Gerd worked all over Europe as an assistant director in the late 1930s, and in 1940 he went to America. He was assistant to Litvak, Kazan, Manldewicz, Hathaway, King, Wilder, and Stevens and on his father’s The Loveable Cheat (49). He was producer of Man on a Tightrope (53, Kazan), Oasis (54, Yves Allegret), and Night People (54, Nunnally Johnson) before becoming a director.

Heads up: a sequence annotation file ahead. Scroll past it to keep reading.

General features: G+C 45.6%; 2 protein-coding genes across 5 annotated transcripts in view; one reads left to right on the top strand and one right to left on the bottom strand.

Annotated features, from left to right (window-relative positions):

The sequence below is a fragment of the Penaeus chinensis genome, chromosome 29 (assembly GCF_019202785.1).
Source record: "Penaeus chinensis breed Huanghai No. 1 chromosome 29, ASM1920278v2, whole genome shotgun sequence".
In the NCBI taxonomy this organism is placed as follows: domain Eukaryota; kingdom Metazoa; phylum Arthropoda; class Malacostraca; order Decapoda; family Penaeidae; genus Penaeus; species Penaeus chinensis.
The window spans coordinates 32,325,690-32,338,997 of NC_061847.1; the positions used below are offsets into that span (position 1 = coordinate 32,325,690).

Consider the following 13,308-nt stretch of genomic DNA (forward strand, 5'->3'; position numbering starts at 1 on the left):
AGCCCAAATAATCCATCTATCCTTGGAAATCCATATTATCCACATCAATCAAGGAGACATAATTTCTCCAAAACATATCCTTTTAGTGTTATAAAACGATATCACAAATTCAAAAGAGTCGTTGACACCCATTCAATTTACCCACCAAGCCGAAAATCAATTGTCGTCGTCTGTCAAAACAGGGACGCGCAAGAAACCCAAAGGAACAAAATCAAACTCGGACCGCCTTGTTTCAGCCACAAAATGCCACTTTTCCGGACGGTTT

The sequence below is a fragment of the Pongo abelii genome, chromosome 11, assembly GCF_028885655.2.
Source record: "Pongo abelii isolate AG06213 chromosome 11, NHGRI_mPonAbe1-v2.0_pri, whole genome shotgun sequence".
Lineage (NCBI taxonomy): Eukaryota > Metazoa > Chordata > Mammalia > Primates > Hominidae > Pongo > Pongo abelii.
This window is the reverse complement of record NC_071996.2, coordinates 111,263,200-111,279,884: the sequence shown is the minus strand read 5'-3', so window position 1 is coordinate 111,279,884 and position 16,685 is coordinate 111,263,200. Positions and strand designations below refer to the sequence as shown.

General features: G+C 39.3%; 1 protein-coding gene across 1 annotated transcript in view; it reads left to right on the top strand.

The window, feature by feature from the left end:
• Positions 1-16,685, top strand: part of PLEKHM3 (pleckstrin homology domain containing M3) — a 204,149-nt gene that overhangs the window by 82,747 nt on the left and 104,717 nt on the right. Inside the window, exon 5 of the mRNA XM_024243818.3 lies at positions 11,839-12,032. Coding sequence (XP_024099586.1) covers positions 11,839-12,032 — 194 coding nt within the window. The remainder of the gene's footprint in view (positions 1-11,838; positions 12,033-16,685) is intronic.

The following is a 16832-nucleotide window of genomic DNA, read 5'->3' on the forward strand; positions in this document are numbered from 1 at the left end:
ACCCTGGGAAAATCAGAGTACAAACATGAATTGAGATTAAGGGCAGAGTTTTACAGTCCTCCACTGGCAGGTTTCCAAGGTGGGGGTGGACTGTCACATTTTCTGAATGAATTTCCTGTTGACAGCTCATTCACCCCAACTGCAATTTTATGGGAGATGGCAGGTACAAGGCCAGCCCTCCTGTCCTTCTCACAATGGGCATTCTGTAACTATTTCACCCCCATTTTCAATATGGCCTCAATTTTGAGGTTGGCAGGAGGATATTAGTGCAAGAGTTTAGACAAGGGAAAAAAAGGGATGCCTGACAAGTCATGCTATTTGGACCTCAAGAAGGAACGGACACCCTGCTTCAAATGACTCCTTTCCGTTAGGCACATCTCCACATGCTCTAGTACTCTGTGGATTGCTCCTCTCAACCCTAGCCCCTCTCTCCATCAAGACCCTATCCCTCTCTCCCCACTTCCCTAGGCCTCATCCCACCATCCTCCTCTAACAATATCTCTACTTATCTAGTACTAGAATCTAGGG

In the space of five years, when the film industry was revealing little enterprise and few fresh talents, Oswald showed some skill with the low-budget quickie. In fact, his first film, based on an Ira Levin novel, was a large project, and proved a tense, ingenious thriller, with an exciting climax at an industrial plant and with excellent performances from Robert W agner and Joanne Woodward. Fury at Sundown and Valerie were enjoyable Westerns, the latter being that paradox, a complex film involving Anita Ekberg; Crime of Passion was an outstanding thriller with Barbara Stanwyck and Sterling Hayden. Paris Holiday was a canceling out of Bob Hope and Femandel, but Three Moves to Freedom, about a man in prison obsessed by chess, was as good as anything he had done. After that, Oswald found TV more receptive than movies. His work there was prolific but far less interesting.